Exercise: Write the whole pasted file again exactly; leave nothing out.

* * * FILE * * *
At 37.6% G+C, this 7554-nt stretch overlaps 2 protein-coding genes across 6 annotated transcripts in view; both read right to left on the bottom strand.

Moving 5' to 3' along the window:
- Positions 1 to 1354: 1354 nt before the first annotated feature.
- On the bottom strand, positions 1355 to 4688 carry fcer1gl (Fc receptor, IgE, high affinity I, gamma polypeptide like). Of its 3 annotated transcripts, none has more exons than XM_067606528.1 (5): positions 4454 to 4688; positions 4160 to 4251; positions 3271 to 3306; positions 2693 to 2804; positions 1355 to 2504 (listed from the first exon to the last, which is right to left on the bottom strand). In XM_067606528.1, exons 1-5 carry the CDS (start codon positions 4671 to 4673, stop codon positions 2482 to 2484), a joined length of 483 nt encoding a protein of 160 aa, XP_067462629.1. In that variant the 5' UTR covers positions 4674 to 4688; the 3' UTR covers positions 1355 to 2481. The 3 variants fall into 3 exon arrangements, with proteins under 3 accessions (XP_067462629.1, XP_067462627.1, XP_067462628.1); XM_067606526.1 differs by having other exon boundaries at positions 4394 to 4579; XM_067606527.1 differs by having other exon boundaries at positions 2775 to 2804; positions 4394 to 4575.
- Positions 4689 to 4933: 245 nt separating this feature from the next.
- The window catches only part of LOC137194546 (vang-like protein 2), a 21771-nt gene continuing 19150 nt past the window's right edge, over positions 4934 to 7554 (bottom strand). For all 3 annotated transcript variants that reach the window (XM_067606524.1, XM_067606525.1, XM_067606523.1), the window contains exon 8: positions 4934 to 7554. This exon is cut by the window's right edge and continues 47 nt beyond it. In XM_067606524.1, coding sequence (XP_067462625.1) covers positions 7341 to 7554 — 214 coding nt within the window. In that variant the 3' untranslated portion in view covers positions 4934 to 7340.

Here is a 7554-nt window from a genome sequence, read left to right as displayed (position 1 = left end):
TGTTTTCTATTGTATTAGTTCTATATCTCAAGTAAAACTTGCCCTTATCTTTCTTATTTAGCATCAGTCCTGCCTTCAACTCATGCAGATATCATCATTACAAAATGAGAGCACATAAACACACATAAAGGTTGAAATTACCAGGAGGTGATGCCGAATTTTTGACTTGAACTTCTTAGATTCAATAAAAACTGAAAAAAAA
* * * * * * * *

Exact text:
At 37.6% G+C, this 7554-nt stretch overlaps 2 protein-coding genes across 6 annotated transcripts in view; both read right to left on the bottom strand.

Moving 5' to 3' along the window:
- Positions 1 to 1354: 1354 nt before the first annotated feature.
- On the bottom strand, positions 1355 to 4688 carry fcer1gl (Fc receptor, IgE, high affinity I, gamma polypeptide like). Of its 3 annotated transcripts, none has more exons than XM_067606528.1 (5): positions 4454 to 4688; positions 4160 to 4251; positions 3271 to 3306; positions 2693 to 2804; positions 1355 to 2504 (listed from the first exon to the last, which is right to left on the bottom strand). In XM_067606528.1, exons 1-5 carry the CDS (start codon positions 4671 to 4673, stop codon positions 2482 to 2484), a joined length of 483 nt encoding a protein of 160 aa, XP_067462629.1. In that variant the 5' UTR covers positions 4674 to 4688; the 3' UTR covers positions 1355 to 2481. The 3 variants fall into 3 exon arrangements, with proteins under 3 accessions (XP_067462629.1, XP_067462627.1, XP_067462628.1); XM_067606526.1 differs by having other exon boundaries at positions 4394 to 4579; XM_067606527.1 differs by having other exon boundaries at positions 2775 to 2804; positions 4394 to 4575.
- Positions 4689 to 4933: 245 nt separating this feature from the next.
- The window catches only part of LOC137194546 (vang-like protein 2), a 21771-nt gene continuing 19150 nt past the window's right edge, over positions 4934 to 7554 (bottom strand). For all 3 annotated transcript variants that reach the window (XM_067606524.1, XM_067606525.1, XM_067606523.1), the window contains exon 8: positions 4934 to 7554. This exon is cut by the window's right edge and continues 47 nt beyond it. In XM_067606524.1, coding sequence (XP_067462625.1) covers positions 7341 to 7554 — 214 coding nt within the window. In that variant the 3' untranslated portion in view covers positions 4934 to 7340.

Here is a 7554-nt window from a genome sequence, read left to right as displayed (position 1 = left end):
TGTTTTCTATTGTATTAGTTCTATATCTCAAGTAAAACTTGCCCTTATCTTTCTTATTTAGCATCAGTCCTGCCTTCAACTCATGCAGATATCATCATTACAAAATGAGAGCACATAAACACACATAAAGGTTGAAATTACCAGGAGGTGATGCCGAATTTTTGACTTGAACTTCTTAGATTCAATAAAAACTGAAAAAAAA